Queen Saidi Naumanga

Host institution:  Kilimanjaro Christian Medical Centre, Moshi, Tanzania; Local Supervisor Reginald Kavishe

Supervisor:          Assoc Prof Michael Alifrangis, University of Copenhagen


Study Title

Assessment of sub- microscopic infections and molecular markers of malaria parasite drug resistance.

Research Hypothesis

Sulphadoxine-pyrimethamine (SP) is the drug of choice for malaria prevention during pregnancy, however high resistance reduces its efficacy. Studies have shown that an alternative drug dihydroartemisinin- piperaquine (DP) could be more effective. The project will determine the molecular markers of SP and DP resistance in blood samples testing positive for malaria parasites and assess the impact of these markers on the efficacy of SP or DP.

Research Objectives

  • To measure the prevalence and incidence of P. falciparum infections by PCR

  • To measure the prevalence of molecular markers associated with SP and DP resistance in P. falciparum cross study sites and their effect on the protective efficacy of IPTp-SP and IPTp-DP.

  • To measure the impact of the IPTp strategy using either SP or DP on the possible selection of molecular markers


Queen holds a B.Sc. In Biotechnology and laboratory sciences from Sokoine University of Agriculture, Tanzania, graduating in 2011. Between 2012-2014, she worked as a laboratory scientist for different projects at the Kilimanjaro Clinical Research Institute where she worked on molecular techniques for the detection of enteric pathogens by PCR and testing TB drug levels in TB patients using HPLC.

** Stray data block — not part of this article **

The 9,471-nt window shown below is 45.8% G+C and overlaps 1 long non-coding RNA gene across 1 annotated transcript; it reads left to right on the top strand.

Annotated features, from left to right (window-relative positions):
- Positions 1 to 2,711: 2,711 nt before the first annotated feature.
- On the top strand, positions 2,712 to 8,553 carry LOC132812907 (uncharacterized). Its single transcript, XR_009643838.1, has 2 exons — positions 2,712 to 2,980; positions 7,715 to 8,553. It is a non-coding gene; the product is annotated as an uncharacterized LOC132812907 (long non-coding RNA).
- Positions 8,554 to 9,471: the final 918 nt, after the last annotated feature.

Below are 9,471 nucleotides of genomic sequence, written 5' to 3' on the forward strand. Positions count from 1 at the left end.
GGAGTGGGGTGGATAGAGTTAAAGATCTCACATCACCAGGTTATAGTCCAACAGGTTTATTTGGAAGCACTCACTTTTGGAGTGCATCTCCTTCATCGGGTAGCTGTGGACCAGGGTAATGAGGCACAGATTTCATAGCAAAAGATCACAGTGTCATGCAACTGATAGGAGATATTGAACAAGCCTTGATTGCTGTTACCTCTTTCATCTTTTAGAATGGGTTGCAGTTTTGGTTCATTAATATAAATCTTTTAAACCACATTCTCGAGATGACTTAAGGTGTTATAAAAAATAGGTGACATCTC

Queen was awarded a VRIL-UOS scholarship in 2014 for a Masters degree in Molecular biology at the Vrije University in Brussels, Belgium. She gained more skills in molecular biology techniques and scientific writing and graduated in 2016. In 2017 and joined the Joint Malaria Programme, a joint collaborative link between the National Institute for Medical Research (NIMR) in Tanzania, Kilimanjaro Christian Medical Centre (KCMC) in Tanzania, London School of Hygiene and Tropical Medicine (LSHTM) in the UK, and the Centre for Medical Parasitology (CMP) at the University of Copenhagen in Denmark, as a research scientist.

Queen says "One of my dreams was always to do research that will direct impact the community. As the name says, the IMPROVE project is about improving pregnancy outcomes. Even though I had not done malaria research before, I knew this was something I should be part of. So, when experiments get tough and am I overwhelmed by work I remind myself of how this work will help to improve people’s lives and it keeps me going"